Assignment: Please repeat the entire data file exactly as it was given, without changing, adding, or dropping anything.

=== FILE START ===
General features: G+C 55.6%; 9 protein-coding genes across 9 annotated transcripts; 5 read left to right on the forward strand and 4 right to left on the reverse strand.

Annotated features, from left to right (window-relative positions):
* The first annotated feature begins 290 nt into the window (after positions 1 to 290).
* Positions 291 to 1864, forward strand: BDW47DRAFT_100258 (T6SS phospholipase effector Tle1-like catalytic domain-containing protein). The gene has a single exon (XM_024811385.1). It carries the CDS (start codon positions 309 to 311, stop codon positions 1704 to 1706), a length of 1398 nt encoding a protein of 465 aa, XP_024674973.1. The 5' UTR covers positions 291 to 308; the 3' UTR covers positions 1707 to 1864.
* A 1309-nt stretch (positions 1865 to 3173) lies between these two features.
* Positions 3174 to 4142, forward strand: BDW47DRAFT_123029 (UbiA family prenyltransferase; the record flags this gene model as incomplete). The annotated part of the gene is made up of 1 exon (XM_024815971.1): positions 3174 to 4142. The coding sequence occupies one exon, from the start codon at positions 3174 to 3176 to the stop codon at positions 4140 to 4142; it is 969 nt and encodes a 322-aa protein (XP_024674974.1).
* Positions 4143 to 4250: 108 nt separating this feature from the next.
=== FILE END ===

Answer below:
General features: G+C 55.6%; 9 protein-coding genes across 9 annotated transcripts; 5 read left to right on the forward strand and 4 right to left on the reverse strand.

Annotated features, from left to right (window-relative positions):
* The first annotated feature begins 290 nt into the window (after positions 1 to 290).
* Positions 291 to 1864, forward strand: BDW47DRAFT_100258 (T6SS phospholipase effector Tle1-like catalytic domain-containing protein). The gene has a single exon (XM_024811385.1). It carries the CDS (start codon positions 309 to 311, stop codon positions 1704 to 1706), a length of 1398 nt encoding a protein of 465 aa, XP_024674973.1. The 5' UTR covers positions 291 to 308; the 3' UTR covers positions 1707 to 1864.
* A 1309-nt stretch (positions 1865 to 3173) lies between these two features.
* Positions 3174 to 4142, forward strand: BDW47DRAFT_123029 (UbiA family prenyltransferase; the record flags this gene model as incomplete). The annotated part of the gene is made up of 1 exon (XM_024815971.1): positions 3174 to 4142. The coding sequence occupies one exon, from the start codon at positions 3174 to 3176 to the stop codon at positions 4140 to 4142; it is 969 nt and encodes a 322-aa protein (XP_024674974.1).
* Positions 4143 to 4250: 108 nt separating this feature from the next.